at Socrates Sculpture Park, through March 10th
9am to sunset, free admission
Installation art feels the most inclusive especially when it lives in a shared public space. Astoria's Socrates Sculpture Park has been nurturing artists at early stages of their careers through The Socrates Annual for over a decade, allowing each artist to develop their work on their own terms rather than influencing their work through an overarching theme. However, the works have to be site-specific and become part of the landscape—and its community.
The 15 works shown on the exhibition are quite diverse in their media (resin, rubber, wood, sound, metal, and textile), subject matter (ranging from a decolonial greenhouse to audio-sculptural portraits of Queens hip-hop legends) and approach (community-centered pedagogy and production, material experimentation, and redeployment of historical forms of construction, among others.)
I have to admit I'm partial to this park as it's really close to where I live. I've had a chance to take a look at this exhibition a few times. So let's show go through some highlights:
1. Nancy Nowacek’s MANEUVER
An ever changing arrangement of textile-clad sandbags, each different textile is codified to represent a different socioeconomic aspect (wealth, collectivity, crisis, courage, and development) and through participatory moving events reflect the complexity the overlapping of these ideas.
2. Leander Mienardus Knust’s Re-material Wall
A sculture that embraces its context and circumstances through a self-constructing setup that runs on a solar panel that allows copper molecules to pour into suspended jars and take unique forms.
3. Nathaniel Cummings-Lambert’s Corral
A labyrinth that is both playful and metaphorical, as it blends the construction of a rural animal pen with the design of urban footpaths to bring the notions of public space and accessibility into question.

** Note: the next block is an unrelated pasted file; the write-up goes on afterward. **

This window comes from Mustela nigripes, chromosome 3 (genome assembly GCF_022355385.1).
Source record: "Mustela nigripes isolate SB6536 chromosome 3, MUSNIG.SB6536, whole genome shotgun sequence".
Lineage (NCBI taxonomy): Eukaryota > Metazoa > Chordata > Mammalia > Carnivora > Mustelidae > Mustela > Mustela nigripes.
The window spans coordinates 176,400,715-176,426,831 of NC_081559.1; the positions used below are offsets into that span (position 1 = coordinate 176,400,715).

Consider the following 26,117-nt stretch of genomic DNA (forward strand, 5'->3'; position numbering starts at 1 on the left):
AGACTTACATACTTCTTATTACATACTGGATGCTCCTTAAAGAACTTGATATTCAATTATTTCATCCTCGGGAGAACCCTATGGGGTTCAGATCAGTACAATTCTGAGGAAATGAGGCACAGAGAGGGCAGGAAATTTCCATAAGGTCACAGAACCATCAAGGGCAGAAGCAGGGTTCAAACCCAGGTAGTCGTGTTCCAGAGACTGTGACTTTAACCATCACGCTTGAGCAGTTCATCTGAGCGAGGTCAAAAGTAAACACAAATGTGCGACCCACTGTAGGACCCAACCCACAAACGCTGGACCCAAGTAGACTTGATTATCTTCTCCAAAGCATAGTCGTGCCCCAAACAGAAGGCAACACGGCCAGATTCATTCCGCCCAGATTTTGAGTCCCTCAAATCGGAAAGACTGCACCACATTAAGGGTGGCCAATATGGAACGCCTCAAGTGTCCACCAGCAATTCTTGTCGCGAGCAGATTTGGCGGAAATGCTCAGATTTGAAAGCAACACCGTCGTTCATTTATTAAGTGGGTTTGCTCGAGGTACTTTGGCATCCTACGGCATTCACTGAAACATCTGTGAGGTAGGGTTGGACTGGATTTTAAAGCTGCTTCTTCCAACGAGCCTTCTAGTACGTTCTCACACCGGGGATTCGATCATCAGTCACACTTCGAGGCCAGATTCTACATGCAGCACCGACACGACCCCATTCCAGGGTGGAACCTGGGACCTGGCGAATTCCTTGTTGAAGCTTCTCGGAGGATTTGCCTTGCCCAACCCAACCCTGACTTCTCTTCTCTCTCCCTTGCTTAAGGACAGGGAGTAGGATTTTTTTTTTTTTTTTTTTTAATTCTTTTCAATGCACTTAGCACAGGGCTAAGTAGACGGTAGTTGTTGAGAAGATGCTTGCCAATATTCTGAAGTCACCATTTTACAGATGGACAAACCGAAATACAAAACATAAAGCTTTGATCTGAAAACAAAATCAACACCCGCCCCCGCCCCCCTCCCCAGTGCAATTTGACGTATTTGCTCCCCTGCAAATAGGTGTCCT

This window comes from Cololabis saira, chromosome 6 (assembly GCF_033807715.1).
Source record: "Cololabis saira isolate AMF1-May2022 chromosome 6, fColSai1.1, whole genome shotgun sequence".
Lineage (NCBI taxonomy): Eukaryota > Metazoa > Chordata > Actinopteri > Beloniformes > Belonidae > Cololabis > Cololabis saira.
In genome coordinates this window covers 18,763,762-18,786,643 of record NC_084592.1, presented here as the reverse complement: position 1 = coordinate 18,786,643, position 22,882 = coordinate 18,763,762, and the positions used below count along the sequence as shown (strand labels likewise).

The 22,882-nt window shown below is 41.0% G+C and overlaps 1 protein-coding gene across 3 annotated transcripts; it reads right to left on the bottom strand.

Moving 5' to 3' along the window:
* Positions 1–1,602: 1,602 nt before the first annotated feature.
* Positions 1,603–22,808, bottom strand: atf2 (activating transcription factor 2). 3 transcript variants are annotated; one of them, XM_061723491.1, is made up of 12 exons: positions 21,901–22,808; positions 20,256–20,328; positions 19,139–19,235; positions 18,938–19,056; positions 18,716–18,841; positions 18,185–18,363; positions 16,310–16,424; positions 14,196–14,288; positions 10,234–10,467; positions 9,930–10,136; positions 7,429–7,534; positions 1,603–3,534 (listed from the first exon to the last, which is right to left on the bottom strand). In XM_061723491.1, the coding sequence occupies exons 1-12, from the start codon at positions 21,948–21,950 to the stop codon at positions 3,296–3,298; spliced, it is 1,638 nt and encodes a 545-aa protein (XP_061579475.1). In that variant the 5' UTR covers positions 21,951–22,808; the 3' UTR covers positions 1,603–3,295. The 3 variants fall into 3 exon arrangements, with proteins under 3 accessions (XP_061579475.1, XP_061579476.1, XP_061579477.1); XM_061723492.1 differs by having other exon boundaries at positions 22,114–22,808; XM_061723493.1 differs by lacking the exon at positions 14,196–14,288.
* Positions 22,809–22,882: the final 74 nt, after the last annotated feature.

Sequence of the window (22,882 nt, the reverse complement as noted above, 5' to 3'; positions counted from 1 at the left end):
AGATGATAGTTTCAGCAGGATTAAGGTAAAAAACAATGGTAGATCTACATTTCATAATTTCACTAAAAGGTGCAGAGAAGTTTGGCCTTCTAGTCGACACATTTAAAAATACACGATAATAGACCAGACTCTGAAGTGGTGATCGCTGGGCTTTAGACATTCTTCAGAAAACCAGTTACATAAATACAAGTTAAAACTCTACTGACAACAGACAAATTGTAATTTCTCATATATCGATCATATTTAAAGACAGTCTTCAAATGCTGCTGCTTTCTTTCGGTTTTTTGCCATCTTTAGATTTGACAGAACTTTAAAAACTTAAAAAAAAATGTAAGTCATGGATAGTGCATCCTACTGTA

4. Ronen Gamil's Home(-) and Garden
Features aluminum cans turned into miniature tents to evoke homeless encampments as a commentary on NYC's ongoing gentrification and broader urban planning issues.
5. Nicholas Missel’s
The Real Deal
A pair of deconstructed sculptures cast from decommissioned machines belonging to the park itself that can be understood as an observation on the relationship between construction and sustainability.
6. Amy Brener’s Fort-dress
An inhabitable sculpture filled with tools and gadgets where viewers can walk into and be sheltered by an abstraction of the female form.
7. Lionel Cruet’s Reverb/Ensemble Space
A musical instrument you can enter in, a cube in which each of its walls allows you to feel a texture that you may play music with while being immersed in its blue light while standing on sand to keep you grounded.
The remaining 8 works not pictured here are quite equal in depth and execution. I do hope these are sufficient enough to entice you to come all the way out here. If the weather proves tricky there's always the Noguchi Museum (which is very close by) and in combination with The Socrates Annual both will give you a well-rounded view at what the mediums of sculpture and installation can express.
Author: Julián León